Wednesday, August 10, 2011

July Weather Since 1990

One of the interesting parts of working in the golf world is dealing with weather.  It is important to understand weather variations over time when planning future projects and evaluating the success of past projects.  The last two summers have been hot and stormy, so I was curious: How "normal" is this weather?  When was the last summer with high heat and lots of rain?  The chart below summarizes July weather in Chicagoland since 1990.

(Click chart for full size view)

There are lots of ways to measure heat and precipitation, but I looked at the National Weather Service's departure from average figures for July. Out of curiousity, I also added in the number of days with rains over .5" -- big rains, in other words. 

The pattern confirms what I have heard from other Superintendents in the area.  Besides 2010, the last July we saw this extreme combination of high heat and heavy rain was . . . 1995.  Many people remember 1995 for its 100 degree days, but July also saw a lot of storms in this area.  We have had other unpleasant months over the years, but 1995, 2010, and 2011 really stick out for their combination of hot and wet -- one of the toughest situations for golf courses.

Notes on the chart:  Clicking on the chart will open a larger version.  Most of the data came from the National Weather Service.  I made a couple adjustments based on local measurements.  For instance, O'Hare measured over 11 inches July 2011 but we luckily missed a few of those inches.  It is important to note that this chart is only meant to summarize weather in July, not the entire summer.  There are many other factors in turfgrass health and golf playability, but July weather is very significant in our area.  I will take a look at August and its effects later this year.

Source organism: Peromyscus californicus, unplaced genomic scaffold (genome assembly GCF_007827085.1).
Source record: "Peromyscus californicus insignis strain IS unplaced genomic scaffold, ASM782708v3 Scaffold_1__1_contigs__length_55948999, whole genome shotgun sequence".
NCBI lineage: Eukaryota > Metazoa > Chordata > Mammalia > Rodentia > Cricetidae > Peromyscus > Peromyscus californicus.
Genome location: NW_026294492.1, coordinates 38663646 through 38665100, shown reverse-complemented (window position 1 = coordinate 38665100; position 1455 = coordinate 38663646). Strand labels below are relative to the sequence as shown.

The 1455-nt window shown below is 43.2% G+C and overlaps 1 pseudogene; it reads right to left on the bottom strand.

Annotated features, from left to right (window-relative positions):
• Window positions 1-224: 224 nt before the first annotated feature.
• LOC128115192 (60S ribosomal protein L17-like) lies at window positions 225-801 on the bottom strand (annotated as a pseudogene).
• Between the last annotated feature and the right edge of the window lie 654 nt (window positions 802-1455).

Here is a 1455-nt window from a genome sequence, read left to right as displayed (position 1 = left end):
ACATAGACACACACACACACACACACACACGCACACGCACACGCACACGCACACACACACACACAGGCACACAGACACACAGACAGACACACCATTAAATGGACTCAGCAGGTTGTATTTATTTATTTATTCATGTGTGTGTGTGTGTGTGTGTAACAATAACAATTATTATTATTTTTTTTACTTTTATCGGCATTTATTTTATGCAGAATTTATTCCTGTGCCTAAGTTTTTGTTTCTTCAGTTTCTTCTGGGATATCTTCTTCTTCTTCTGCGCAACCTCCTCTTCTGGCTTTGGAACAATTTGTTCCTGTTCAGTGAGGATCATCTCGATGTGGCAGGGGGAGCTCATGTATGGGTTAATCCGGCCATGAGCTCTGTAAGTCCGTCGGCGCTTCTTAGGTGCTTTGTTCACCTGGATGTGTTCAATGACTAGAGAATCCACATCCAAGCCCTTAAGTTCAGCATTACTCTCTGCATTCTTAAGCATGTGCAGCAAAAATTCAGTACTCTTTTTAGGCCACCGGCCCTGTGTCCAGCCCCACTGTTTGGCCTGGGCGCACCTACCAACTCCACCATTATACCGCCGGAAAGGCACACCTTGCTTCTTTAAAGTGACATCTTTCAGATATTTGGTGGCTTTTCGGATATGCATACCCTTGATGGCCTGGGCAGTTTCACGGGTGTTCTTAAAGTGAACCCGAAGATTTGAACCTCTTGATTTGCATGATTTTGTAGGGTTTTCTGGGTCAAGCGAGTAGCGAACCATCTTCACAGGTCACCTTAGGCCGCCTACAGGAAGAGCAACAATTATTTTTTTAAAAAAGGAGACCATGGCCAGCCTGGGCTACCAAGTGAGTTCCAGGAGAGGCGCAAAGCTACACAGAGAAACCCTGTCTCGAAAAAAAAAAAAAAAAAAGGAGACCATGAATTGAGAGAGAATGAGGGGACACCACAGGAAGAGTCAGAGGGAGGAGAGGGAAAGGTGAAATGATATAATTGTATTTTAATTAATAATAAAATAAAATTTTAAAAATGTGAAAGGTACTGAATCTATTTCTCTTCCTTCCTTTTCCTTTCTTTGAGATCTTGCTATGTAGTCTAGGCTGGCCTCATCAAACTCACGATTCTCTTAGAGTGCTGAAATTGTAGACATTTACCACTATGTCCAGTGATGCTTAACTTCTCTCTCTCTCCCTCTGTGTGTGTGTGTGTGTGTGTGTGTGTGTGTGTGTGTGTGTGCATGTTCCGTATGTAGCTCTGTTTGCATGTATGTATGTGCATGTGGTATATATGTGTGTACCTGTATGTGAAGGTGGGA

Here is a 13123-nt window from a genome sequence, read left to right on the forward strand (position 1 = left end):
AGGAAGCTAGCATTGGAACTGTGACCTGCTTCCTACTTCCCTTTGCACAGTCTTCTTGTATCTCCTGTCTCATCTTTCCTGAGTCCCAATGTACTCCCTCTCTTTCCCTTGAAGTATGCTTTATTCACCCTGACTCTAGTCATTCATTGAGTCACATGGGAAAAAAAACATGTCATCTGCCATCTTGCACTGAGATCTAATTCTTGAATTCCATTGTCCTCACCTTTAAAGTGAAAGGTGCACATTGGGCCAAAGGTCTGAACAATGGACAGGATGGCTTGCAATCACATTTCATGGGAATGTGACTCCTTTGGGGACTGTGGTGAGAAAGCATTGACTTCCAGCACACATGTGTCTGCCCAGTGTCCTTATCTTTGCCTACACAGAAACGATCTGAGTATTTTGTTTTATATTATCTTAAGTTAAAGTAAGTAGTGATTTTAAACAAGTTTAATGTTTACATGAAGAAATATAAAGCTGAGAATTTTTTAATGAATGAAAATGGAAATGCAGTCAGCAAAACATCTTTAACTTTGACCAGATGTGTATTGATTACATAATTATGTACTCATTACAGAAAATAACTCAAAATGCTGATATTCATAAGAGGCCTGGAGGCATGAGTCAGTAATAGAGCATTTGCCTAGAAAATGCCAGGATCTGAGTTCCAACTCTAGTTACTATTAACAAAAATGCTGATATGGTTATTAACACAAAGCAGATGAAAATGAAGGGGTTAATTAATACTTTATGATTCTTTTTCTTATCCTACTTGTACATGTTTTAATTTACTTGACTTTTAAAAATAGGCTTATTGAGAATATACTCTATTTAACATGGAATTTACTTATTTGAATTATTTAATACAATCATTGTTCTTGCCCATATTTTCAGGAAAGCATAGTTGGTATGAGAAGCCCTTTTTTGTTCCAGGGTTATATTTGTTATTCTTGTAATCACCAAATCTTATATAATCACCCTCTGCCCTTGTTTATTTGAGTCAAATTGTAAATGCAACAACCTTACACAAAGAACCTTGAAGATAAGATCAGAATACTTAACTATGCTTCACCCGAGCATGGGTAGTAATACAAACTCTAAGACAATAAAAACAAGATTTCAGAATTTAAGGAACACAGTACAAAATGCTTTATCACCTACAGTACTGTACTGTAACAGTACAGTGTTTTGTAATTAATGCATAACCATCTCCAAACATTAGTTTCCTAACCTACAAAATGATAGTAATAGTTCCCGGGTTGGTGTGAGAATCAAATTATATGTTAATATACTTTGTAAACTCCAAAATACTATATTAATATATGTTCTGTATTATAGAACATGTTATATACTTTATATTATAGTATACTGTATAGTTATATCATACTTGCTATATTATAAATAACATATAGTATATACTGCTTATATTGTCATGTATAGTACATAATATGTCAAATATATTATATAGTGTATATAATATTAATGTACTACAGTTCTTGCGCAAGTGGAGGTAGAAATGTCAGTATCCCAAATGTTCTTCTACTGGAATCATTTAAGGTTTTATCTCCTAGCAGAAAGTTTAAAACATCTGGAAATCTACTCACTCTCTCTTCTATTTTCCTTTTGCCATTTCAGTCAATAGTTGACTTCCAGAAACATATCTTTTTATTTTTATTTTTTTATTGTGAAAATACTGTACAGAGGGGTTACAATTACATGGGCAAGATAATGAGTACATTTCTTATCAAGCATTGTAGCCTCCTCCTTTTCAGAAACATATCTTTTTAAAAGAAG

Monday, August 8, 2011

Interview with a Fairway

A lot of golf course fairways have been hurting since it started raining this summer.  I decided to go straight to the source and ask our fairways some tough questions.  The following is a transcript of our interview:

So, fairway, it looks like you’ve been having a rough time in the past weeks?

Tell me about it!  I was doing great up until it started raining again.  I appreciate a nice shower.  Even a short bath I can tolerate, but I can’t sit in water for a week.  I can’t breathe.  Especially when the sun is out – that water gets hot!  Try holding your breath underwater in a hot tub.  That’s what it’s been like.

How did you cope with the extreme heat?  Was that a problem?

That string of really hot days wasn’t a walk in the park, but I survived.  The maintenance crew tried to give me just the right amount of water.  Too much water would have cooked me and too little would have permanently wilted me.  I made it through those hot days by breathing at night and holding my breath during mid-day.  That way I didn’t wilt to death during the middle of the day.  I’m not saying it was pleasant, but I can handle that for a while as long as the maintenance crew is helping me out. 

If you didn’t mind the extreme heat, when did the trouble start?

Well.  I started getting wet.  The first downpour was alright.  I soaked it up and it was cloudy and not too hot out.  The second one on July 23rd was way too much for me to handle, my roots were saturated and I couldn’t breathe.  Luckily it wasn’t too hot and sunny so you couldn’t really tell how much I was hurting.